The loss of a pet, whether it be a fish, hamster, cat, or dog may be your child’s first experience with death. And it can be a significant loss. Children and pets are best friends. How many adorable photos are there online of babies cuddling with dogs? They just seem to go hand in hand. I know my nieces adore my pets…in fact, when Face-Timing they often want to see more of Cassie and Elli than of Aunt Paulette…alas. Pets provide children love, affection, and a playmate. They teach responsibility, gentleness, and so much more. So how can you help your child cope with this loss?

  1. I know it’s tempting yet do not try to protect your child by telling them that the dog or cat ran away or by using abstract terms that children may not understand, such as Spot “went to heaven” or “went to sleep.” This will only confuse your child, as they may think that the pet may come back or wake up. And they may feel angry when they learn the truth. So be direct and tell your child that Spot was sick or injured and died. Then you can go on to explain death in an age appropriate way.
  1. Depending on the age of your child, consider using a children’s book to help your child understand death and pet loss. A quick Amazon search will yield many choices.
  1. If the death is planned, as in euthanasia, inform your child prior and allow them the chance to say goodbye, to give a final hug and kiss.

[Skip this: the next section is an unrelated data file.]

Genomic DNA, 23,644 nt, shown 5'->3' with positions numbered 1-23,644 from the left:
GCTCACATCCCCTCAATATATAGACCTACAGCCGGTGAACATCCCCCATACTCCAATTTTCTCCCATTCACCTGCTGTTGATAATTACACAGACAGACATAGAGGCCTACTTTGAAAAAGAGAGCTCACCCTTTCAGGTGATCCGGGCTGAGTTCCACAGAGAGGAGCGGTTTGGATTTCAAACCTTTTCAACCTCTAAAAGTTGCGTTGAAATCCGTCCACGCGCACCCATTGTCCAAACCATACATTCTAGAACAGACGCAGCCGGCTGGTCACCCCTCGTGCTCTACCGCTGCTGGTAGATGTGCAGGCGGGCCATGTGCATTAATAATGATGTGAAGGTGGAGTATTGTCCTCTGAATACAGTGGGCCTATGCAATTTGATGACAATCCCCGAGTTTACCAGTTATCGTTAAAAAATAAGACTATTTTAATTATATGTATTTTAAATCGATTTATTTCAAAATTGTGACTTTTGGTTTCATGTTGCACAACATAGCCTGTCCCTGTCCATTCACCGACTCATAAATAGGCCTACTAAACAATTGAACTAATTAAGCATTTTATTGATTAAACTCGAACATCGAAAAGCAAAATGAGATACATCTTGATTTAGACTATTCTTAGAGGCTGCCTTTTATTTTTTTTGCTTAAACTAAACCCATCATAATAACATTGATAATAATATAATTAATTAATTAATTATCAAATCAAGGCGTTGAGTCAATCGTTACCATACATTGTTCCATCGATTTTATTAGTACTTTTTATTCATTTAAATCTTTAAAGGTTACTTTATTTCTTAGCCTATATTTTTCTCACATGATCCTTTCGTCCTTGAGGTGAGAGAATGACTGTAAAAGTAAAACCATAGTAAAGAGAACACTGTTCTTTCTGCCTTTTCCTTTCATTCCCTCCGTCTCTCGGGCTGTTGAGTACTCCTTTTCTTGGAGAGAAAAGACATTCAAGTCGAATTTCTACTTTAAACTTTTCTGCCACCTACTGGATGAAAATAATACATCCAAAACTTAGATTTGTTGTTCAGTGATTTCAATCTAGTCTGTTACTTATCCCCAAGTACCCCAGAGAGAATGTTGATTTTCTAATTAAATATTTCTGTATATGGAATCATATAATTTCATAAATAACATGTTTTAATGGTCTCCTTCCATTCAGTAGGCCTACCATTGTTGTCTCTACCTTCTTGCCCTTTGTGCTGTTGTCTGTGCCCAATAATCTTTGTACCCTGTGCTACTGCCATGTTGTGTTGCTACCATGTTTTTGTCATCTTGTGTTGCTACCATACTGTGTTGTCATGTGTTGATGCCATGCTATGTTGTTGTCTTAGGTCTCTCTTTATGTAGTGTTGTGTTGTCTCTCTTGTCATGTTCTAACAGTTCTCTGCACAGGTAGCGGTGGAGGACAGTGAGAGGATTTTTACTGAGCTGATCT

1. Encourage your child to express their feelings and normalize their feelings, letting them know that feeling sad or angry or whatever they feel is okay. And recognize that children often express their feelings behaviorally. So you might notice some developmental regression, withdrawal, lack of appetite, or difficulty sleeping.
  1. Be a role model. It is okay to express your feelings rather than hiding them from your child. This helps normalize these feelings for your child and demonstrates to them how to constructively express feelings and cope with them. Remember children follow what you do more than what you say.
  1. Reassure your child that the death was in no way their fault and that other loved ones will not abandon them. Children are concrete thinkers, not developing abstract thinking until about 7-9 years of age, so younger children may believe they caused the death or that others will die as well.
  1. Make a memorial, something that will help celebrate your pet and all that they gave you. Have your child make a scrapbook. Frame a photo. Make sure your vet takes a paw print or clip a bit of fur. If you have property that allows, bury your pet and place a marker. Allow your child to keep a nametag, collar, or your pet’s favorite toy.
  1. Do not rush to get a “replacement” pet. Doing so may rob your child of a valuable life experience, that of grieving. Keep open communication and discuss when the family may be ready to get a new pet. There is no “right” timeline. What is right is what works for your family. And when the time comes, open your heart anew. Yes, that will mean another loss eventually yet the years of joy and love our pets bring into our lives is priceless.

“The dog was created specially for children. He is the god of frolic.” – Henry Ward Beecher